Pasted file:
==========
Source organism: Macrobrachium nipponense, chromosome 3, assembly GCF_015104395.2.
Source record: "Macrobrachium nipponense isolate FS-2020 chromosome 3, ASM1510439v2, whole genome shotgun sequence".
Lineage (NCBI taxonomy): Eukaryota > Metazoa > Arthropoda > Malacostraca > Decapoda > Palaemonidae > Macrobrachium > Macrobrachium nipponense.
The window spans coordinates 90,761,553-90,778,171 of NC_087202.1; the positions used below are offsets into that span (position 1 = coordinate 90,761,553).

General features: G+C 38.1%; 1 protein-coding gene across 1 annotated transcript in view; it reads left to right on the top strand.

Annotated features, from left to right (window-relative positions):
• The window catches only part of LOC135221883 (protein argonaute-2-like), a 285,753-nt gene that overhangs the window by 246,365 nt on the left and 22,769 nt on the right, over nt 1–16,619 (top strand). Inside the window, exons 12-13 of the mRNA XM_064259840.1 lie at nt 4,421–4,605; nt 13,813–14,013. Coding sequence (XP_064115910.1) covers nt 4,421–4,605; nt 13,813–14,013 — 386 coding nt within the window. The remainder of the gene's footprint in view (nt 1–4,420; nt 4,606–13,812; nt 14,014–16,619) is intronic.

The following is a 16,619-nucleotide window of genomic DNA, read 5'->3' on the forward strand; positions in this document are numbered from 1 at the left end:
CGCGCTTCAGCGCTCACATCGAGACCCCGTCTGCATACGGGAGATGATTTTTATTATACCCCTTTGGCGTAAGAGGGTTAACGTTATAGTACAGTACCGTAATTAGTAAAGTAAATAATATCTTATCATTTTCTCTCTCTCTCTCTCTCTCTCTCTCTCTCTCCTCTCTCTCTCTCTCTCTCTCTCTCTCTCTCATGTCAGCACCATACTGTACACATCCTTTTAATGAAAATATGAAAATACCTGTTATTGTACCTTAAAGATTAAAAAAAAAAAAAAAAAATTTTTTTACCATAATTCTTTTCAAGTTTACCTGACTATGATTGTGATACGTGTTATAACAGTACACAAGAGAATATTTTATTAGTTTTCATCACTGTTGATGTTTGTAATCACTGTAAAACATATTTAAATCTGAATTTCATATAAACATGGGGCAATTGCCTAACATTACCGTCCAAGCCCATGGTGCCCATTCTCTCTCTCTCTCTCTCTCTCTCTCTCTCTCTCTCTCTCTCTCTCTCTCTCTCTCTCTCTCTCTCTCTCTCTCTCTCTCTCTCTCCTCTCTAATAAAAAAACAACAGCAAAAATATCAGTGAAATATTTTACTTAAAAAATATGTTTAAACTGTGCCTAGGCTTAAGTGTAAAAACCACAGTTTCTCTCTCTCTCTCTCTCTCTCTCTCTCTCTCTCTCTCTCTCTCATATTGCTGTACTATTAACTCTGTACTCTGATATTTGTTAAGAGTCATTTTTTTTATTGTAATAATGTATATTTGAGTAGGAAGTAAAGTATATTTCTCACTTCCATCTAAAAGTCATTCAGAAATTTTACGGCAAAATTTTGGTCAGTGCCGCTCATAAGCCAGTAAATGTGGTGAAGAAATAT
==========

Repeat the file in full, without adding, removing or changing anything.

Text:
Source organism: Macrobrachium nipponense, chromosome 3, assembly GCF_015104395.2.
Source record: "Macrobrachium nipponense isolate FS-2020 chromosome 3, ASM1510439v2, whole genome shotgun sequence".
Lineage (NCBI taxonomy): Eukaryota > Metazoa > Arthropoda > Malacostraca > Decapoda > Palaemonidae > Macrobrachium > Macrobrachium nipponense.
The window spans coordinates 90,761,553-90,778,171 of NC_087202.1; the positions used below are offsets into that span (position 1 = coordinate 90,761,553).

General features: G+C 38.1%; 1 protein-coding gene across 1 annotated transcript in view; it reads left to right on the top strand.

Annotated features, from left to right (window-relative positions):
• The window catches only part of LOC135221883 (protein argonaute-2-like), a 285,753-nt gene that overhangs the window by 246,365 nt on the left and 22,769 nt on the right, over nt 1–16,619 (top strand). Inside the window, exons 12-13 of the mRNA XM_064259840.1 lie at nt 4,421–4,605; nt 13,813–14,013. Coding sequence (XP_064115910.1) covers nt 4,421–4,605; nt 13,813–14,013 — 386 coding nt within the window. The remainder of the gene's footprint in view (nt 1–4,420; nt 4,606–13,812; nt 14,014–16,619) is intronic.

The following is a 16,619-nucleotide window of genomic DNA, read 5'->3' on the forward strand; positions in this document are numbered from 1 at the left end:
CGCGCTTCAGCGCTCACATCGAGACCCCGTCTGCATACGGGAGATGATTTTTATTATACCCCTTTGGCGTAAGAGGGTTAACGTTATAGTACAGTACCGTAATTAGTAAAGTAAATAATATCTTATCATTTTCTCTCTCTCTCTCTCTCTCTCTCTCTCTCTCCTCTCTCTCTCTCTCTCTCTCTCTCTCTCTCATGTCAGCACCATACTGTACACATCCTTTTAATGAAAATATGAAAATACCTGTTATTGTACCTTAAAGATTAAAAAAAAAAAAAAAAAATTTTTTTACCATAATTCTTTTCAAGTTTACCTGACTATGATTGTGATACGTGTTATAACAGTACACAAGAGAATATTTTATTAGTTTTCATCACTGTTGATGTTTGTAATCACTGTAAAACATATTTAAATCTGAATTTCATATAAACATGGGGCAATTGCCTAACATTACCGTCCAAGCCCATGGTGCCCATTCTCTCTCTCTCTCTCTCTCTCTCTCTCTCTCTCTCTCTCTCTCTCTCTCTCTCTCTCTCTCTCTCTCTCTCTCTCTCTCTCTCTCCTCTCTAATAAAAAAACAACAGCAAAAATATCAGTGAAATATTTTACTTAAAAAATATGTTTAAACTGTGCCTAGGCTTAAGTGTAAAAACCACAGTTTCTCTCTCTCTCTCTCTCTCTCTCTCTCTCTCTCTCTCTCTCTCATATTGCTGTACTATTAACTCTGTACTCTGATATTTGTTAAGAGTCATTTTTTTTATTGTAATAATGTATATTTGAGTAGGAAGTAAAGTATATTTCTCACTTCCATCTAAAAGTCATTCAGAAATTTTACGGCAAAATTTTGGTCAGTGCCGCTCATAAGCCAGTAAATGTGGTGAAGAAATAT